‘Harmless’ fraud soars in cost of living crisis

Growing numbers are giving false information to obtain money, as Shane Hickey reports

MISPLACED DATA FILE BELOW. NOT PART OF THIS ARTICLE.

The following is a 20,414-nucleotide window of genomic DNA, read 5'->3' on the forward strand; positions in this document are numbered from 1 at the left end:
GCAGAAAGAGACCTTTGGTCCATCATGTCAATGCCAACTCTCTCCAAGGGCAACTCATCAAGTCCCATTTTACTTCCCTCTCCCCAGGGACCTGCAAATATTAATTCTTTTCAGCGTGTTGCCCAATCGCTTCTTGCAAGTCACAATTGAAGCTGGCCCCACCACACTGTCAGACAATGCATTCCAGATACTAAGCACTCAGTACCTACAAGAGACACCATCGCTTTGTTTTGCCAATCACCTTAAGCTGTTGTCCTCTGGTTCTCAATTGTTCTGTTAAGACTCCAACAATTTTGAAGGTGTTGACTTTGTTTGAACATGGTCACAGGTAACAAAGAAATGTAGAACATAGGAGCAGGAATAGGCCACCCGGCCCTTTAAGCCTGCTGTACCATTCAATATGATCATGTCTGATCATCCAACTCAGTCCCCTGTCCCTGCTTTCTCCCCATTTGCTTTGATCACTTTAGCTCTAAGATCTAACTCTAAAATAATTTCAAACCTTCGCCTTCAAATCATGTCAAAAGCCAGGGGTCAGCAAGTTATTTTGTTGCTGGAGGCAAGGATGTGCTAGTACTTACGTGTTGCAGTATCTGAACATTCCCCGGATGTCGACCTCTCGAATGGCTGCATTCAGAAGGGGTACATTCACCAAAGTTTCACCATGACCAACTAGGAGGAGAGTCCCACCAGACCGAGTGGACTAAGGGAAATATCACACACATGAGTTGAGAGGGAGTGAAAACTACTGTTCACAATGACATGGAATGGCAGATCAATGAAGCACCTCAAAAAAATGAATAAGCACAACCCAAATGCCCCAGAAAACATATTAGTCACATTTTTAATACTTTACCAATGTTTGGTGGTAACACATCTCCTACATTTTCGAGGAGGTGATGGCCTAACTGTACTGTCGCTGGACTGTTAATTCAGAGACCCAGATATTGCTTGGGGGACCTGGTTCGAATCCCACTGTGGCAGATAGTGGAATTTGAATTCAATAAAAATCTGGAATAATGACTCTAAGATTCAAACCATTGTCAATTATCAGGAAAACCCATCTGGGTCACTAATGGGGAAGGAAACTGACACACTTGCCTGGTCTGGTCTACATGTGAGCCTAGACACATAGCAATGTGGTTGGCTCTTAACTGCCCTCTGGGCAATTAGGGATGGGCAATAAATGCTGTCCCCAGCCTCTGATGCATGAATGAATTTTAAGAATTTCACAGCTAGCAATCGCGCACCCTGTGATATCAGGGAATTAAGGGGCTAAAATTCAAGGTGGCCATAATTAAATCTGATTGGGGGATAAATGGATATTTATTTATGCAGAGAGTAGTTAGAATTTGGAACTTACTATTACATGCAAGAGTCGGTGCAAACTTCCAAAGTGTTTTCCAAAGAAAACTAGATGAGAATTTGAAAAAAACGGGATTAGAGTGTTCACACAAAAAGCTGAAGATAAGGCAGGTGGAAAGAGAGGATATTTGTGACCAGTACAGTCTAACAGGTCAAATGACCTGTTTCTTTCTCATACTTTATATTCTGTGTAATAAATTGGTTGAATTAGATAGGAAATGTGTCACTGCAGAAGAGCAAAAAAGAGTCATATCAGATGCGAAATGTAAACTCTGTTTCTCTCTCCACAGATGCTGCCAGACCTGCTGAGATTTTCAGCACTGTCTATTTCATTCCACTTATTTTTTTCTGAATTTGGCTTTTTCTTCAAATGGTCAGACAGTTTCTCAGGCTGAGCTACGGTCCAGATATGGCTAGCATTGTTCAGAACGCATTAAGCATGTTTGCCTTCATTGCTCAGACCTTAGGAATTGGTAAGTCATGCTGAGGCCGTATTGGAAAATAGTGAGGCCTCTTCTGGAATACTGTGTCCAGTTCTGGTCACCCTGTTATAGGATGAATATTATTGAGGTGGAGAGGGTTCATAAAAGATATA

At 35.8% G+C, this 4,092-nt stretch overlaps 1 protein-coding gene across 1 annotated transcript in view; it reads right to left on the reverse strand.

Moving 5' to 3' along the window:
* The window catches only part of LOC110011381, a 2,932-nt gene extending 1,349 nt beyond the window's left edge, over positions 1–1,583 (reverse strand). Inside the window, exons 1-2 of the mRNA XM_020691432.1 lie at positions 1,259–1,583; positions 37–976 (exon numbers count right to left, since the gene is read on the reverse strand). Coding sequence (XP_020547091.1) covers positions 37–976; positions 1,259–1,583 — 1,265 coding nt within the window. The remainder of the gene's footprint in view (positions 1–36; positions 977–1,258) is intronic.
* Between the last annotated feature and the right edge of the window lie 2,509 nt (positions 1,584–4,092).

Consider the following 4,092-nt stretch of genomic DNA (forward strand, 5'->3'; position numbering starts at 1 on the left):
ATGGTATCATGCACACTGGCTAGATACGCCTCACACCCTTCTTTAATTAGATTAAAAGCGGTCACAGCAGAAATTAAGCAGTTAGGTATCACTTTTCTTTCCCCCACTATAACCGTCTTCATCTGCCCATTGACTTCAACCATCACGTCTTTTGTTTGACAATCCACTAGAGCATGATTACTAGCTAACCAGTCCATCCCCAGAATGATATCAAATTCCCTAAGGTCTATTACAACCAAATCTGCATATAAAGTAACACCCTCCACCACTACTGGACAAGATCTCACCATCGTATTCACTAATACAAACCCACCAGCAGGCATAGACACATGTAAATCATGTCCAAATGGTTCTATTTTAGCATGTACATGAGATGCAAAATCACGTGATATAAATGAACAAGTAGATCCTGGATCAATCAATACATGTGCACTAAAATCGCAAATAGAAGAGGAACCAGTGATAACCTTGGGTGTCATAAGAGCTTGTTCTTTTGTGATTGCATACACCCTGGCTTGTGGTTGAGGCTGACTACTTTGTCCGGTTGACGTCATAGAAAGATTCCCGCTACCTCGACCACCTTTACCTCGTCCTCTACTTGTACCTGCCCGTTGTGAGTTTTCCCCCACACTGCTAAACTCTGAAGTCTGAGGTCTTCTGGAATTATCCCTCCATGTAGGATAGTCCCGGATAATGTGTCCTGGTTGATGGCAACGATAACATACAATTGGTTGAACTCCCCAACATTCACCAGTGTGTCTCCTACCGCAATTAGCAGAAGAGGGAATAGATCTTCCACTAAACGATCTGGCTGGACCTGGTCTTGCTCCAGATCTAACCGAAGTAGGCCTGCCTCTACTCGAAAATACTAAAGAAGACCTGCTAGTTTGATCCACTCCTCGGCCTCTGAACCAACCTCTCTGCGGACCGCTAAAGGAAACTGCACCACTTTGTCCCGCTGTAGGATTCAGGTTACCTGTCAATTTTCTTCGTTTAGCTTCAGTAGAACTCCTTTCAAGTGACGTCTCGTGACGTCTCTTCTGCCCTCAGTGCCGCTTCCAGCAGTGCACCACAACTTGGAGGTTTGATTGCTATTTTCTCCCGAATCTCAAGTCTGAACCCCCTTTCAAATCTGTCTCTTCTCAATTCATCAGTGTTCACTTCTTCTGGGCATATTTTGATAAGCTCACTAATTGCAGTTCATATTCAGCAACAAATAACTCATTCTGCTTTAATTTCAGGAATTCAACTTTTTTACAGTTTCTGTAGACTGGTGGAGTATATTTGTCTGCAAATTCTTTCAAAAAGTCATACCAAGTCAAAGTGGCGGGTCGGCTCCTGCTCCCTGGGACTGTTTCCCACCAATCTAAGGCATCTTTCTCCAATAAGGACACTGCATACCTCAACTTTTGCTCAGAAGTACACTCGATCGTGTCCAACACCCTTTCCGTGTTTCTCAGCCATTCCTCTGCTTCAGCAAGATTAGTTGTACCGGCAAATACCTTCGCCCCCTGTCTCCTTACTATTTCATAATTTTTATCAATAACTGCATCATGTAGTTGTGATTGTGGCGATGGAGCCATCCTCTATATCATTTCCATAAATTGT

A growing number of people are committing fraud such as cheating on their council tax or trying to reclaim money on lost gambling bets, research has found. The cost of living crisis has led to a rise in “first-party fraud” where people give false information, or misrepresent themselves, in order to make money, according to the fraud prevention service Cifas. It says the most frequent offences are claiming for single person’s discount on council tax, and gambling chargeback fraud, where money is claimed back from a bank on legitimate lost bets. Two years ago, one in 12 people claimed to have committed one, or more, first-party frauds in the previous year. This has now risen to one in eight, according to a Cifas survey. Its chief executive, Mike Haley, says people may feel that they have no way to avoid fraud as a result of the pressures of the cost of living crisis, but could face severe consequences as a result. “What might seem like a harmless act, or lie, can have long-lasting consequences for perpetrators, including having their bank account closed, being unable to access financial products and credit, difficulty in finding a job, and, in some cases, a criminal record,” says Haley. “In the current cost of living crisis we recognise that some individuals may feel that they have no choice but to commit fraud if they want to pay bills or repay debts. Others might feel they are entitled to additional benefits, or that their actions are somehow justified, or become involved with organised crime gangs based on the promise of making extra money.” Serpil Hall, head of fraud prevention at D4t4 Solutions, a technology firm that deals with fraud and scams, says companies are noticing an increase in first-party fraud as a result of the combination of “des peration and perceived ease”. It is especially the case with chargeback fraud, or “friendly fraud”, where money is claimed back from a bank on items bought online. This could be where someone claims they did not receive the goods, even though they did, and subsequently ask for a refund. “Chargebacks were designed as a consumer protection mechanism, allowing individuals to dispute unauthorised transactions or cases of fraud. However, an alarming trend is emerging, where individuals are exploiting the systems for personal gain,” she says. The survey found there was a large acceptance of some types of fraud, such as asset conversion, where a vehicle bought on a finance agreement is sold on before the end of the loan. Other frauds that were thought to be “reasonable” by a significant number of people were “money muling” and falsifying a CV. Earlier this year, it emerged that a growing number of people aged in their 50s and 60s were acting as “money mules” by allowing their bank accounts to be used to move money illegally. “[This is] seen as ‘reasonable’ by a fifth of all respondents, but it is a key cog in the wheel of organised crime, [but] facilitating the most insidious criminality, including drug dealing, people trafficking and human slavery,” says Haley. Hall says that because the crimes typically take place online, there can be “illusion of anonymity and distance from the consequences of these actions, making it easier for some to rationalise such behaviour”. Cifas wants more to be done so that the public is educated about the serious consequences of committing fraud and to eradicate the perception that it is a victimless crime. Last month, the banking trade association UK Finance said criminals stole £580m in the first six months of the year, suggesting households are set to lose more than £1bn to fraudsters during 2023. ID theft, where criminals use their victim’s personal information to either take over existing accounts or to apply for credit cards, saw the biggest increase – up more than 50% to £33m for the six months.